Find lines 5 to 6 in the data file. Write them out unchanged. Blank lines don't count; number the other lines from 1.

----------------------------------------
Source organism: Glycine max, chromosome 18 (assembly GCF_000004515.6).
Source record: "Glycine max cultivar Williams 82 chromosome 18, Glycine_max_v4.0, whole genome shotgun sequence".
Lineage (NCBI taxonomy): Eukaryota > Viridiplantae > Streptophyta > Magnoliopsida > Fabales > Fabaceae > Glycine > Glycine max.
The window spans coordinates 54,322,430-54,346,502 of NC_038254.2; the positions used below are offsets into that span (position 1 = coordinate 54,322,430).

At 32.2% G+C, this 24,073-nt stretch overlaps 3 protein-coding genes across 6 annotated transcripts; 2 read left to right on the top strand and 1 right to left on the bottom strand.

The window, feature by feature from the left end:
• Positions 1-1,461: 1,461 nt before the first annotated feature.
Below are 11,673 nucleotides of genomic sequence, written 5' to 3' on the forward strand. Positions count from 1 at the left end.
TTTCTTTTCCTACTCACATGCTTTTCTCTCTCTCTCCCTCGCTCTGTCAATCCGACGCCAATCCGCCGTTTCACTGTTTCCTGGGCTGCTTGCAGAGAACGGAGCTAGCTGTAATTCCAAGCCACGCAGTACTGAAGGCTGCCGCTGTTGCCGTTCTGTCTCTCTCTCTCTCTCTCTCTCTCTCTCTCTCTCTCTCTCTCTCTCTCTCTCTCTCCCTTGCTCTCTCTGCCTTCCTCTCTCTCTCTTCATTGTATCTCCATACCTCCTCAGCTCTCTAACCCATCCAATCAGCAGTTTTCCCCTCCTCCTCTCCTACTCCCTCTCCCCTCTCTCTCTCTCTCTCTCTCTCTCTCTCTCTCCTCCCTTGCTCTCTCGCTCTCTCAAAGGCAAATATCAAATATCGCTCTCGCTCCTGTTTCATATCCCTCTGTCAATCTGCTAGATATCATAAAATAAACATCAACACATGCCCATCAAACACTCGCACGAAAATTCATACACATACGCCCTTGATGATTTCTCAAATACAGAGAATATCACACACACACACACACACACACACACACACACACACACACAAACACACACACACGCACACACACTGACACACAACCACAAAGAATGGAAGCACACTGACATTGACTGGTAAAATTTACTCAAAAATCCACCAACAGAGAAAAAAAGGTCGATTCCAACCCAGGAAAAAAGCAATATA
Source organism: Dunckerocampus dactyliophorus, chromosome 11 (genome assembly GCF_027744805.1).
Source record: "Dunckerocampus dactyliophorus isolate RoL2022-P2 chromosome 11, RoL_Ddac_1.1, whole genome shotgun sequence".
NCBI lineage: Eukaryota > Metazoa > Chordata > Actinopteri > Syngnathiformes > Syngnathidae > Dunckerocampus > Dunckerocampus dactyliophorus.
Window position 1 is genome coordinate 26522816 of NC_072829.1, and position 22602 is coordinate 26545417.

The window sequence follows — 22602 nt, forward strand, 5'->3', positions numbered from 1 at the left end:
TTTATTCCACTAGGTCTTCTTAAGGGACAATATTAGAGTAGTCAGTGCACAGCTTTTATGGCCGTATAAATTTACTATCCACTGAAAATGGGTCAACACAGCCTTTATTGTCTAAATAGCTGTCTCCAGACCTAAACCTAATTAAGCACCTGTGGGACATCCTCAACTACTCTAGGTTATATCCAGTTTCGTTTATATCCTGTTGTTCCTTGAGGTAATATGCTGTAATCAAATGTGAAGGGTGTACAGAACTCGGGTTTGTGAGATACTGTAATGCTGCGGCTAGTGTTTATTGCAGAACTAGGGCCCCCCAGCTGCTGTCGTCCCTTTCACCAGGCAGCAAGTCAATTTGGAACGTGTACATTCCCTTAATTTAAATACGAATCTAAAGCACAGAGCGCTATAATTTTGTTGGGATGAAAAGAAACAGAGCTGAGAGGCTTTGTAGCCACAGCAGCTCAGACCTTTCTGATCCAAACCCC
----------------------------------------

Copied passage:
At 32.2% G+C, this 24,073-nt stretch overlaps 3 protein-coding genes across 6 annotated transcripts; 2 read left to right on the top strand and 1 right to left on the bottom strand.

The window, feature by feature from the left end: